Q7. Can you tell me more about the film inspired bonus levels

The 1970’s are known for a lot of things: the wild hairstyles and clothing, funk and disco music etc. but not everybody knows that some of the most influential movies of all time were also born out of that decade. And some of those movies were actually pretty bleak – like Taxi Driver or One Flew Over the Cuckoo’s Nest – which belied the “feel good” view that many people have of those times now. Since several of us in the team were fans of cinema, we wanted to add in a few nods to those classics in the main story, but we then found we’re actually able to make whole new levels inspired by some of our favourite flicks. We had a lot of fun designing them and sprinkling them with all sorts of Easter eggs. We’re curious how many of them are the players going to find!

Q8. Do you have any rituals, music, or perhaps, meditation you practice to get you into your workflow?

Not exactly, but the design and art teams spent a lot of time researching the 1970s in preparation for, and during production. We almost literally submerged ourselves in the decade’s music, art, movie trailers… anything we could find. We did a lot of reading about serial killers, too – the 1970s have seen the biggest activity of such individuals in history. In other words, we did all we could to do justice to our game’s setting and atmosphere!

Q9. What do you think are the greatest challenges that face an indie developer?

From my perspective, it’s definitely figuring out a unique set of mechanics and a fun blend of gameplay that conveys all you want it to convey while feeling fresh and interesting. There are so many games right now, coming from so many talented, creative devs, that it’s really hard to compete in terms of great ideas. Sometimes it all comes down to improving an already good idea and creating a game that uses its full potential.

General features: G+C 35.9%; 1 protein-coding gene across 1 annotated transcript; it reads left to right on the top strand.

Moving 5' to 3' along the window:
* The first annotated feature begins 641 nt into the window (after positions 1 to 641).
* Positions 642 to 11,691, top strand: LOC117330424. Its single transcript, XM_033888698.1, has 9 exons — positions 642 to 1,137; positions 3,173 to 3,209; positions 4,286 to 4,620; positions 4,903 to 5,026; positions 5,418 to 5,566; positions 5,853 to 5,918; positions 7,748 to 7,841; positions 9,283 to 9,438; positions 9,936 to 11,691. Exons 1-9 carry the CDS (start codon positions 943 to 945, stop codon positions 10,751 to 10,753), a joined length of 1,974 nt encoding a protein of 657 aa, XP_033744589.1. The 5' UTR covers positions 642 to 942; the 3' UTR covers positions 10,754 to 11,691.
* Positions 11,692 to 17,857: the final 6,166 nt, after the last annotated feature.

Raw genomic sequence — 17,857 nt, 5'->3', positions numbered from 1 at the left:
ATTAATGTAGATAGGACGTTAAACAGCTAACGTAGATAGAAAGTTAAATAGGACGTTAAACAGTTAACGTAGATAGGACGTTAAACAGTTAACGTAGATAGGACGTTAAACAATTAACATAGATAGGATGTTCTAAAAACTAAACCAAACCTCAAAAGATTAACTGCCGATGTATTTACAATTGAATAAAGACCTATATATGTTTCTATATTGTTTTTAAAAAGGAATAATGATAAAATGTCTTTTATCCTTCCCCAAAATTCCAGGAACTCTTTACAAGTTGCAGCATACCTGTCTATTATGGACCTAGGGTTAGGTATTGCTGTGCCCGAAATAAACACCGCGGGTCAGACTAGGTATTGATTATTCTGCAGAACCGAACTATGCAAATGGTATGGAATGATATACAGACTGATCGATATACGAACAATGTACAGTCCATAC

Q10. Could you share any tips with other devs trying to make games?

Identify early on what it is in a project that makes you happy or feels like a worthwhile path to explore. In some ways, you are your worst enemy, and your self-doubt might kill a project before it’s even ready to be shown to the world. Also, know what elements of your game are the core that you are not willing to negotiate – but make sure that’s the cornerstone on which you’ll be able to create a game, and not a bit more. Defining why your game is fun and what’s inseparable from that fun, is key to creating a focused title that’ll be remembered for what it did well.

Bonus Questions:

Are you generally a clean person, and what is your favourite and least favourite chore?

I’m a bit of a fanatic when it comes to hair. I’ve had long hair since high school and I shampoo them every day. When I don’t, I feel filthy and get really grumpy real fast! I also really dislike summer because of high temperatures and sweating – I’m more of an autumn/winter person.

When it comes to chores, I don’t mind doing the dishes, and I like organizing stuff on shelves – especially when I can listen to a podcast or have a YouTube video playing in the background. I like cooking enough that I don’t usually consider it a chore. I’m not a fan of window cleaning and dusting, to be honest – mostly because it’s a lot of hard work that gets wasted just a few days in!

If your partner or co-worker accidentally killed someone (a bad person), would you help them cover it up?

Well, if I answered that, I’d have to call THEM to help ME cover something up… 😉

Thank you SO much Krzysztof for taking the time to answer our questions and we will have a full review of Serial Cleaner soon.

Check out the game here:

Xbox One   |   PS4   |   Steam